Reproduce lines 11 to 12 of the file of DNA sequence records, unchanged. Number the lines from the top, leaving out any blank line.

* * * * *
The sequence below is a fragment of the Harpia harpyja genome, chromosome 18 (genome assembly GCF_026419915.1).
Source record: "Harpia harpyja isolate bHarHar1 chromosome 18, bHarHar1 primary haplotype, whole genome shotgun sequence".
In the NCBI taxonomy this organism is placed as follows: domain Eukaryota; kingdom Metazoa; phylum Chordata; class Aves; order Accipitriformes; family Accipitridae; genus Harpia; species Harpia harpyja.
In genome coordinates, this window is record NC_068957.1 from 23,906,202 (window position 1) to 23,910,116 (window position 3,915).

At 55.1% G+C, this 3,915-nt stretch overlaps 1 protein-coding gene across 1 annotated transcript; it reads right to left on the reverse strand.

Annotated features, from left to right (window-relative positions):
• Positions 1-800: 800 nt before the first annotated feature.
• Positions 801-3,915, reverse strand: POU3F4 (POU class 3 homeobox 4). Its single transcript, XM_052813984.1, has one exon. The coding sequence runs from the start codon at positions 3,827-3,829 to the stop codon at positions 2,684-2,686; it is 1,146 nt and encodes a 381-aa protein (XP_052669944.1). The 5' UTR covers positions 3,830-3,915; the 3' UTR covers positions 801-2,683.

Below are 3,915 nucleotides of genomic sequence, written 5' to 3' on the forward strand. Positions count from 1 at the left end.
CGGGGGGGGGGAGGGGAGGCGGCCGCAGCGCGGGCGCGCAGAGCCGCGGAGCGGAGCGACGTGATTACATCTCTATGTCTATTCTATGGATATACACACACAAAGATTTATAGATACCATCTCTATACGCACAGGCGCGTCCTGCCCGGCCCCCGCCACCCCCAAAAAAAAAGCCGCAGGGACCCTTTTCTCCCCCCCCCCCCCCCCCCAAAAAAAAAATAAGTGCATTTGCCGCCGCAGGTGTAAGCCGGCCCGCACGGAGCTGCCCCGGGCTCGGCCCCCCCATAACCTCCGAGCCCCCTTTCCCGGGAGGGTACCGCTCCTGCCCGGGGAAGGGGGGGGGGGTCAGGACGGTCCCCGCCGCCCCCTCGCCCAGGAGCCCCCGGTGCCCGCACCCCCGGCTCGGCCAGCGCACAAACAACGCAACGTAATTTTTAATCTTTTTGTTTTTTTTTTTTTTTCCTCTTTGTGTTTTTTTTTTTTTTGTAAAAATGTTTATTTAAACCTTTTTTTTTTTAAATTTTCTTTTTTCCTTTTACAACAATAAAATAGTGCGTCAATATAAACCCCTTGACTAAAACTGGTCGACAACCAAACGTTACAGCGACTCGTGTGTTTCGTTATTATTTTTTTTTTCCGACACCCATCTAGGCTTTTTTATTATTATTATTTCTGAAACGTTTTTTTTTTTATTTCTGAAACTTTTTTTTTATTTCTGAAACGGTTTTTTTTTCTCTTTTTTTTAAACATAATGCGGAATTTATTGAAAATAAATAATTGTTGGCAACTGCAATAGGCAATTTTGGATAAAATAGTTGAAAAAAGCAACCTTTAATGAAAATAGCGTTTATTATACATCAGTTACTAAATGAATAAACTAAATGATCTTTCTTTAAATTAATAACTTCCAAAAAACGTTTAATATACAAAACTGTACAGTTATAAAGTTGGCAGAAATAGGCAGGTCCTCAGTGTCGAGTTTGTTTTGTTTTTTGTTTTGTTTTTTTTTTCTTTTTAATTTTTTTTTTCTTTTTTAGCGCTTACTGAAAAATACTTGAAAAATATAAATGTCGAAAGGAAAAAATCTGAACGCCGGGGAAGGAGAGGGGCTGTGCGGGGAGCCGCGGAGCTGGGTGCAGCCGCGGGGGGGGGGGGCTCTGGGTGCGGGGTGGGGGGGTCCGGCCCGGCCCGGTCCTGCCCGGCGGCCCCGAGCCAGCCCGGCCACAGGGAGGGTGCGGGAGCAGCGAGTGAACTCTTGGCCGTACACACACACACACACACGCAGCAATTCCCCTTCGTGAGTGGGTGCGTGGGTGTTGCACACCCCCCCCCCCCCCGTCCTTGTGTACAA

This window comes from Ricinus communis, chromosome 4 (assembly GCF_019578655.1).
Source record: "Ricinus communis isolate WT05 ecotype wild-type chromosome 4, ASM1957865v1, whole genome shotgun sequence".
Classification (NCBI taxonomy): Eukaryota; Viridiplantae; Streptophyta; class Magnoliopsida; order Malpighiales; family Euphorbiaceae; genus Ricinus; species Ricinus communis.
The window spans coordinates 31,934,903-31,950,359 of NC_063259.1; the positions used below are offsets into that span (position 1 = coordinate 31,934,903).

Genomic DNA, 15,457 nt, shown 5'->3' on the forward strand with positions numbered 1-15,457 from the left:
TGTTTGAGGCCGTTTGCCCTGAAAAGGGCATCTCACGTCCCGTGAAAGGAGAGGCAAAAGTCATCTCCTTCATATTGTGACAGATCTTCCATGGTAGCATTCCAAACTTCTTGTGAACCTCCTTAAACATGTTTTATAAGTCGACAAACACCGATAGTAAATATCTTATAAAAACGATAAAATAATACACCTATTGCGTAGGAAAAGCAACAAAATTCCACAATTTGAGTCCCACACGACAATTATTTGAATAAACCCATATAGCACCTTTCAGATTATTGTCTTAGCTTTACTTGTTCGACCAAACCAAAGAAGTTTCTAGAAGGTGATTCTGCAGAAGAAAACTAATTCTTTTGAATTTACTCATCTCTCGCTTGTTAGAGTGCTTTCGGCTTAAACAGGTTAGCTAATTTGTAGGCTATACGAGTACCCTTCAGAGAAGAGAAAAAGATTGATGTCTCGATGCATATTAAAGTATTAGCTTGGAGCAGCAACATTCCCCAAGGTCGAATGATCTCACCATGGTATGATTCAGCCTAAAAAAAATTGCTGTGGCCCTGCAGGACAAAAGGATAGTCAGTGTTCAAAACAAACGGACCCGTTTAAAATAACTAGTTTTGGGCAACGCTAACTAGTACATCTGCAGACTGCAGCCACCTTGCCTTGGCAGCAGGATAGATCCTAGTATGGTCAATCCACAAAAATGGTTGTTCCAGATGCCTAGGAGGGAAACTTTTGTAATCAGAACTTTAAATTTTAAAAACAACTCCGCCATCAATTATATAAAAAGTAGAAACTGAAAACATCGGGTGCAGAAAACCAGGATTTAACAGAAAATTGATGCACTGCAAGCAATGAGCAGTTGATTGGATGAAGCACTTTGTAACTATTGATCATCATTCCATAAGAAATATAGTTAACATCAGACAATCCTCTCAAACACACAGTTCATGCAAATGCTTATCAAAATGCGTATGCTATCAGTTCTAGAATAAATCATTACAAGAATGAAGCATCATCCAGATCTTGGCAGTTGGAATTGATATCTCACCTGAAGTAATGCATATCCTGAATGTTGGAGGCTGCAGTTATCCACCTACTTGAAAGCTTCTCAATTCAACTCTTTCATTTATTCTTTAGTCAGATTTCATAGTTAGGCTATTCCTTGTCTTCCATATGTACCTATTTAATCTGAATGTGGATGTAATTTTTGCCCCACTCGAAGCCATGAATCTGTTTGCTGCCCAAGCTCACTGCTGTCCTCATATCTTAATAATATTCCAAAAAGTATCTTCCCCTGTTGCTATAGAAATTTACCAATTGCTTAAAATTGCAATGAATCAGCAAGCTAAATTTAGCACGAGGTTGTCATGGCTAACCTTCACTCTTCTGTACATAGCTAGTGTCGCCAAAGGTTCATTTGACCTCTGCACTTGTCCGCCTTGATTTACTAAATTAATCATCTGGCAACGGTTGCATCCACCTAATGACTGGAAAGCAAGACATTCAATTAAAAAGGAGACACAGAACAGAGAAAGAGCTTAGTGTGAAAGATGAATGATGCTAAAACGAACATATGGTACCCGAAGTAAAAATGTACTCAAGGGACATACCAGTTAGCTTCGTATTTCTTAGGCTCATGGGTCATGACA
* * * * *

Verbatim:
This window comes from Ricinus communis, chromosome 4 (assembly GCF_019578655.1).
Source record: "Ricinus communis isolate WT05 ecotype wild-type chromosome 4, ASM1957865v1, whole genome shotgun sequence".